“The conference was an amazing experience,” James-Kozlovich says. “I was given a variety of great connections and ideas for future work through discussing my research with so many people. In fact, this Jan term I am going to work on an idea that came directly from the conference.”
James-Kozlovich and Victoria DePalma, ’14, also a chemistry major, have been conducting research under the direction of Whitworth Assistant Professor of Chemistry Trisha Russell.
In their research, they have been seeking one or more derivatives that have an effect on the ASB enzyme. Maroteaux-Lamy syndrome occurs when the ASB enzyme does not function properly. The disease inhibits healthy growth and development, and some symptoms include fluid in the brain, inflamed organs, and skeletal abnormalities. Currently, there is no cure. James-Kozlovich explains that she, DePalma and Russell hope to find a molecule that will “chaperone” the malfunctioning enzyme and restore it to full functionality. She plans on continuing her research with Russell for the remainder of her time at Whitworth.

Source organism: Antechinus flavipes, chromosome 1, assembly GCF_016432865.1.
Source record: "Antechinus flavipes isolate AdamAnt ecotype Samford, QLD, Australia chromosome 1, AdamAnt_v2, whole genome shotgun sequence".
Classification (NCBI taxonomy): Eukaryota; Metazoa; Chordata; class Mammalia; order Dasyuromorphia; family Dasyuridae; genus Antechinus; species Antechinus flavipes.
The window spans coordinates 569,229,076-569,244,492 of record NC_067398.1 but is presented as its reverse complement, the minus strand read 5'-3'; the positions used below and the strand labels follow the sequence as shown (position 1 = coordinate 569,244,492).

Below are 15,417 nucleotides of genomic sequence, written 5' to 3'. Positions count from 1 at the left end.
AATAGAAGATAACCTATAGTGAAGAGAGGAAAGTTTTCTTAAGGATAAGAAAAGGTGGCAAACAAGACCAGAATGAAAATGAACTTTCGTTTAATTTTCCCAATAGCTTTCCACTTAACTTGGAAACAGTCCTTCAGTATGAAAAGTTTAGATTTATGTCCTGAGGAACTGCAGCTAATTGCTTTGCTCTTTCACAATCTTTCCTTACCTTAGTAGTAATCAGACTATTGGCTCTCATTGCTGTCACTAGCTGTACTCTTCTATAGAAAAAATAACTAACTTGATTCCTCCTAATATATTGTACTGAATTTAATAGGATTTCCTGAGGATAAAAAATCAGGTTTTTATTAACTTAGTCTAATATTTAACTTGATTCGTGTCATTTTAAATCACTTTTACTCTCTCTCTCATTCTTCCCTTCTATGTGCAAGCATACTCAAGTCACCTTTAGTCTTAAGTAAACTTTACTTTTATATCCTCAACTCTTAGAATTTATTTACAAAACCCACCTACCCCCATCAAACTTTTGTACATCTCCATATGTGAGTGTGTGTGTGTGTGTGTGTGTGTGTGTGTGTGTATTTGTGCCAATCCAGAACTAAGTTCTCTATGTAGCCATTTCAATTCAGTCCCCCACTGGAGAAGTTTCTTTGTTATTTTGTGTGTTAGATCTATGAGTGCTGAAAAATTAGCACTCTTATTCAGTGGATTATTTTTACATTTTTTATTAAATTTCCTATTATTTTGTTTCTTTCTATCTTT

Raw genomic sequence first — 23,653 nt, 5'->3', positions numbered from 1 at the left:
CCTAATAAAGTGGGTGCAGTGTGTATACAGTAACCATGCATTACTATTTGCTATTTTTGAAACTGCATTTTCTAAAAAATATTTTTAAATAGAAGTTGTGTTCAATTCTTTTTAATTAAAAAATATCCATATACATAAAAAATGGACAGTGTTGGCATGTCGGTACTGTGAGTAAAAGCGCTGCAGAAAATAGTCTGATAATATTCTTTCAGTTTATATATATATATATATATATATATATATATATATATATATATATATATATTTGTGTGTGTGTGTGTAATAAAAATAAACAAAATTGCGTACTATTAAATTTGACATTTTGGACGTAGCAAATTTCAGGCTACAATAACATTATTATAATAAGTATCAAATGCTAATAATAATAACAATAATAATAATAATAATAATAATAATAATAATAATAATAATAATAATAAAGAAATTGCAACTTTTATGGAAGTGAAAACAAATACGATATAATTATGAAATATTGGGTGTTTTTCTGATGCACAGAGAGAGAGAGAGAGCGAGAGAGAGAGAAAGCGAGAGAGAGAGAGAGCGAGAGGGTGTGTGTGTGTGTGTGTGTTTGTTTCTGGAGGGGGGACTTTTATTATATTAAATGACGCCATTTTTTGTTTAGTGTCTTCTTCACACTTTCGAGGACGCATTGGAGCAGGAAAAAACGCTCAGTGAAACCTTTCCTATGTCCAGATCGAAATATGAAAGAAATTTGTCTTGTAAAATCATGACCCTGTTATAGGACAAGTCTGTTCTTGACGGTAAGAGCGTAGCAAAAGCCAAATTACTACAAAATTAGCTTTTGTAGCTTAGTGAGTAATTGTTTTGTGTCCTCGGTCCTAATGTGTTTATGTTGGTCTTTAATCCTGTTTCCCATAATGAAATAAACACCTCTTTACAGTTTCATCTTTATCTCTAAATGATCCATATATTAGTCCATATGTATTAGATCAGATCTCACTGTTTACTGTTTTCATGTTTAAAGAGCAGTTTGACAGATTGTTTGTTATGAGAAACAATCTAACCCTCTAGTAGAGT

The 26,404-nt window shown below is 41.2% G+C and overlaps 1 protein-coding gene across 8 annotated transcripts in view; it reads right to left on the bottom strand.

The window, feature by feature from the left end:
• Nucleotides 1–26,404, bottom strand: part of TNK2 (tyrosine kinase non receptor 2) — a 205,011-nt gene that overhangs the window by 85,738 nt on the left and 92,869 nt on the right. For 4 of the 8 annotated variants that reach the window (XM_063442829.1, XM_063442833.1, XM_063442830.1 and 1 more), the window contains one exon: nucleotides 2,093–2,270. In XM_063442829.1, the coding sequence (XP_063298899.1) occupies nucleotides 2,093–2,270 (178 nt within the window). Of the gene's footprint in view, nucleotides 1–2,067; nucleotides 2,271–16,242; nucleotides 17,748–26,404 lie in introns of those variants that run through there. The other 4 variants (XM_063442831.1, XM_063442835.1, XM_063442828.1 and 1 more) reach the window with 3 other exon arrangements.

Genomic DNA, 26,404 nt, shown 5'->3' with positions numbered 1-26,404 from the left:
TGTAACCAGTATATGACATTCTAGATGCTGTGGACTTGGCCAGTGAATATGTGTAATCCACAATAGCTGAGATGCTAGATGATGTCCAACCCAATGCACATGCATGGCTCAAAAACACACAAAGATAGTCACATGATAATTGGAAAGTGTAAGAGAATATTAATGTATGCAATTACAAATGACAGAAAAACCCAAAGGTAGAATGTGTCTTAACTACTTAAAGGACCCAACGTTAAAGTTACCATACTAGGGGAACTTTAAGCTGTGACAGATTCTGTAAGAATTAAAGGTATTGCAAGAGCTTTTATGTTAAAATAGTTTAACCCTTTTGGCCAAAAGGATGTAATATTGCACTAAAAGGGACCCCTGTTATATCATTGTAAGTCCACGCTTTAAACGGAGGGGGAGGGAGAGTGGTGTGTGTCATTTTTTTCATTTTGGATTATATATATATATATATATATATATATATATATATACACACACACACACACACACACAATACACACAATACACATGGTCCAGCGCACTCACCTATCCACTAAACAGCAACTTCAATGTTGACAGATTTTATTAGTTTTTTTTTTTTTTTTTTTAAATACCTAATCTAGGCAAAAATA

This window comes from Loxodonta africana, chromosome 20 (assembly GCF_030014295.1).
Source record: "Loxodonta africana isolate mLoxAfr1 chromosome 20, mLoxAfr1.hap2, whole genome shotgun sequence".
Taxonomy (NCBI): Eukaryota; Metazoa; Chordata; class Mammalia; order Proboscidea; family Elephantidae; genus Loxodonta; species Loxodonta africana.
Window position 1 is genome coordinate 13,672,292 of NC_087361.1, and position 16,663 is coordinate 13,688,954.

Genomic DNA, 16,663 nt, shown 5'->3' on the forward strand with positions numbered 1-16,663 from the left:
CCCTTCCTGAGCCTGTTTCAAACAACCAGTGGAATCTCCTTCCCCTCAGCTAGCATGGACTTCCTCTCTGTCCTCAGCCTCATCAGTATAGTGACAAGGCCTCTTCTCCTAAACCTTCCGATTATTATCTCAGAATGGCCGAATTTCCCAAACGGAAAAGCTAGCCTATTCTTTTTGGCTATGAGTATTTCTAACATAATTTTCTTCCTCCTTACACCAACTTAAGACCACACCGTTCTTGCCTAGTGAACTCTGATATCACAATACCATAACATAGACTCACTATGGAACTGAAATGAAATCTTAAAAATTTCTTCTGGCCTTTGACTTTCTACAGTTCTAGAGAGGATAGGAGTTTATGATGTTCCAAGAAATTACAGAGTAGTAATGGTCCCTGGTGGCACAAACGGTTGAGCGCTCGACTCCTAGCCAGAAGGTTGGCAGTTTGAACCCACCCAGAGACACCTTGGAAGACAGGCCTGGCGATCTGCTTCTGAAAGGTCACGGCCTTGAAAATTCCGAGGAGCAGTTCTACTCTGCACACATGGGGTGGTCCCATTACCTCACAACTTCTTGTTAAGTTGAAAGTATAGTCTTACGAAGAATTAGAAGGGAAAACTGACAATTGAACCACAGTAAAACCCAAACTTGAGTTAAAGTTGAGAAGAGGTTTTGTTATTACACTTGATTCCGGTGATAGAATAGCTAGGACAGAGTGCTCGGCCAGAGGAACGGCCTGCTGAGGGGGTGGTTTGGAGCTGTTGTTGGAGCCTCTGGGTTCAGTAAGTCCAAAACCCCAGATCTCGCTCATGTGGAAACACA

“There is big science being done by small universities, and the scientific community needs the work we do,” James-Kozlovich says.
After graduating, James-Kozlovich plans on earning her Ph.D. in organic chemistry. She hopes to find a research position at an educational institution where she can teach and continue her research.
The M.J. Murdock Charitable Trust provides grants and enrichment programs to organizations that seek to strengthen and enrich the quality of life in the Pacific Northwest. In spring 2013, Assistant Professor of Biology Grant Casady received a $30,000 grant from the Murdock trust to fund two summers of research at Whitworth’s Verbrugge Environmental Center.
Located in Spokane, Wash., Whitworth is a private liberal arts university affiliated with the Presbyterian church. The university, which has an enrollment of 3,000 students, offers 60 undergraduate and graduate degree programs.